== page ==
Mannheim Regional Court's ruling in the connected cars dispute between Nokia and Daimler sends a clear signal to German politicians that a change to the automatic injunction is unnecessary.
24 August 2020 by Mathieu Klos
Boom! Last Tuesday, Mannheim Regional Court finally issued its explosive ruling in the dispute between Daimler and Nokia over connected cars. According to the court, Daimler is a unwilling FRAND licensee and has infringed an LTE patent held by Nokia. If the mobile phone manufacturer enforces the judgment, Daimler could see its car sales come to a grinding halt. Enforcing the injunction, however, means Nokia must stump up an incredible security deposit of €7 billion.
The verdict is not only an impressive demonstration of judicial independence, but also points a clear finger at Berlin politicians. The judges are not afraid to impose a sales ban on even the sacred German car industry if it violates the rights of others. Even so, the judges ruled with a sense of proportion and discretion by setting an immense security deposit. This is a sign that there is no need to soften the automatic injunction.
The German car industry, backed by network operators, mobile phone providers and other companies, is currently calling for an amendment of paragraph 139 of the German Patent Act. The paragraph regulates the automatic injunction. Critics fear that infringement of a mobile phone patent could lead German patent courts to order the withdrawal of complex products from the market. As a result, they want to see German patent judges, at the very least, granted greater discretionary powers.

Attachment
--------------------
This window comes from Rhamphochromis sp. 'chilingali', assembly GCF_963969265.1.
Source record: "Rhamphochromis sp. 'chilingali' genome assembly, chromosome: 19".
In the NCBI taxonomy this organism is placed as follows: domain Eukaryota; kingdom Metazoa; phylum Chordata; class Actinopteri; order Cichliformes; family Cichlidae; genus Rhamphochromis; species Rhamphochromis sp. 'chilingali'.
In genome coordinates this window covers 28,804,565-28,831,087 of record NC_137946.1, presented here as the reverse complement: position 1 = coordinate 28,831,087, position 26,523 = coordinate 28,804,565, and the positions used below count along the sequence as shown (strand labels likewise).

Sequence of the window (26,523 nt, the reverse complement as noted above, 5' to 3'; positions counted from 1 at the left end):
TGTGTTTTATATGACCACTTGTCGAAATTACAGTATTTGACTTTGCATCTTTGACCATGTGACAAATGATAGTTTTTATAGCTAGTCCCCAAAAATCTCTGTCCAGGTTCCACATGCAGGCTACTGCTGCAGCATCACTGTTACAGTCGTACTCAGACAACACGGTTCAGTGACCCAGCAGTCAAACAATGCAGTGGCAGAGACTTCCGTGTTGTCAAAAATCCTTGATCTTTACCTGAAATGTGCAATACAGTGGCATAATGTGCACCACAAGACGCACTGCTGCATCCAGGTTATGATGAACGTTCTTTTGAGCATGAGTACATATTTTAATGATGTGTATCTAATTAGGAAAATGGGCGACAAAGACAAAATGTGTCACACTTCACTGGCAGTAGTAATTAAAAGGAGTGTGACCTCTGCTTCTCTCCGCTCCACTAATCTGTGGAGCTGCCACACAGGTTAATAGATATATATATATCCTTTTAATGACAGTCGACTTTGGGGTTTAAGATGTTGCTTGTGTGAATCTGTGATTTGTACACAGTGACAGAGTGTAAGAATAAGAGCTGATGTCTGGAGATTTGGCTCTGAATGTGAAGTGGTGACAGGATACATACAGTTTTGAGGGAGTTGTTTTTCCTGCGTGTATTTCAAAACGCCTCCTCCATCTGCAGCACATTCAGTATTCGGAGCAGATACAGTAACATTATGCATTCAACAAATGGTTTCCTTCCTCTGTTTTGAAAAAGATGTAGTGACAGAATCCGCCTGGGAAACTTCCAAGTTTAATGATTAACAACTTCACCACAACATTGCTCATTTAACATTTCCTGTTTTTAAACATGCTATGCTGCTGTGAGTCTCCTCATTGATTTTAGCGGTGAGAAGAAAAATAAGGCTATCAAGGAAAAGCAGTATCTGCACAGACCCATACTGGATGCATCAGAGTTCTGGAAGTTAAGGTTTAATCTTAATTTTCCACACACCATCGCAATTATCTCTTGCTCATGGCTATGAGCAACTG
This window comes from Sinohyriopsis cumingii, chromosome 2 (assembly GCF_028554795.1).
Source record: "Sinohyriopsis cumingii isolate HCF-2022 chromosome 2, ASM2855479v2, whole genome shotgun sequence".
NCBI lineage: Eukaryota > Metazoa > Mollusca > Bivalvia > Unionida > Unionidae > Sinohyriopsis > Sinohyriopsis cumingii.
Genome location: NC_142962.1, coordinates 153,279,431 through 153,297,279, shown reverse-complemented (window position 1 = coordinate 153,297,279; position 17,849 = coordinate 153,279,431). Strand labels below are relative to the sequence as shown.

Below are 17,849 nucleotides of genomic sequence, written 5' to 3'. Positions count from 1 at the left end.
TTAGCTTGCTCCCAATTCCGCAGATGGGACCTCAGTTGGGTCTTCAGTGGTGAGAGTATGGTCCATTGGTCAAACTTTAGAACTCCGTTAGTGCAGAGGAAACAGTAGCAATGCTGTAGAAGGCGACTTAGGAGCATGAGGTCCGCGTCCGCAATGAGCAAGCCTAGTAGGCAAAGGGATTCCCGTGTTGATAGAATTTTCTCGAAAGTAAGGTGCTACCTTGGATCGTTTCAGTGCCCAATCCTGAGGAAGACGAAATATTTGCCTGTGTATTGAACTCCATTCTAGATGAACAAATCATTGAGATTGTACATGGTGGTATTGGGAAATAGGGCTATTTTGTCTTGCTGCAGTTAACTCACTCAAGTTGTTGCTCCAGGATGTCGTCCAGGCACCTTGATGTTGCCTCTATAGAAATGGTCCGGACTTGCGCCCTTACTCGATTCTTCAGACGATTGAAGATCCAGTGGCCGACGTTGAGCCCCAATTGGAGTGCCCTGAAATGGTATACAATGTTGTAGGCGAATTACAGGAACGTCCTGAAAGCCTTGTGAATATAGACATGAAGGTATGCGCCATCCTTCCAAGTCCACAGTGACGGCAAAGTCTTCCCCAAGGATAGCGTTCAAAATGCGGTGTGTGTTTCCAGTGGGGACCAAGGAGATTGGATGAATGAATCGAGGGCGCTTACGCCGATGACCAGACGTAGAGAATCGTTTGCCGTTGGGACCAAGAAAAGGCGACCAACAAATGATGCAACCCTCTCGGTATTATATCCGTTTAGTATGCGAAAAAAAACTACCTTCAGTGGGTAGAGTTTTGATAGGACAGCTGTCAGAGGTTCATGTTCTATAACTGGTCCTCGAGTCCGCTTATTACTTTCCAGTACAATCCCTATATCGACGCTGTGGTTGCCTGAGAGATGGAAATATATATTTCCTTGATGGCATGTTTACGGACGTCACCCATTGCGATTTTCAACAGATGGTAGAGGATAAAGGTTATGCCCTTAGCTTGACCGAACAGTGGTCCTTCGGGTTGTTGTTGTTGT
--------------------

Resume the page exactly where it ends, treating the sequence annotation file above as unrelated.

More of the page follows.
Given its first draft for modernising the patent law, the Federal Ministry of Justice seems to agree. The draft, released in January, proposes corresponding additions to paragraph 139, including not only the desired greater discretion for patent judges when granting automatic injunctions, but also tighter deadlines for nullity proceedings before the Federal Patent Court.
A security deposit of €7 billion is, however, a clear statement from those who have to apply the law. Never before have German patent judges set such a high sum. In 2018, Munich Regional Court demanded a bond of €1.34 billion from Qualcomm for the enforcement of two judgments against Apple.
“I’m curious whether Nokia will provide this security and enforce the judgment,” wrote the head of a large patent department on social media. Many experts believe that Nokia cannot pay the €7 billion. The interest on a bank guarantee alone could be a heavy burden on the company. Nokia saw a turnover of €23 billion in 2019 and a profit of €18 million.
The Mannheim judges have demonstrated with this ruling that the current law already gives them enough leeway to make balanced judgments. In Germany, judges do not issue a production or sales ban without a trade-off.
And if a giant such as Nokia cannot raise the seven billion euros, how would a small predatory patent troll with little capital enforce such a judgment? Even prior to the ruling, many patent experts believed there was no need to change German patent law. They claimed that altering the automatic injunction would only unbalance the German patent system. This view has now received extensive support.
However, the Mannheim ruling does not change the fact that the German government must reform the Federal Patent Court. The latter has come under criticism for decision-making being far too slow. Better staffing and structural reforms are sorely needed if the German bifurcation system is to maintain its high standing.
Despite the huge security deposit, Daimler cannot be certain that Nokia will not enforce the Mannheim ruling with the backing of the Avanci patent pool. This would lead to the historic sales ban so dreaded by the German car industry.
Ultimately, the judgment serves as a clear warning to Daimler and Nokia to take licence negotiations seriously. Because as it stands, the ruling is not really to the advantage of either party.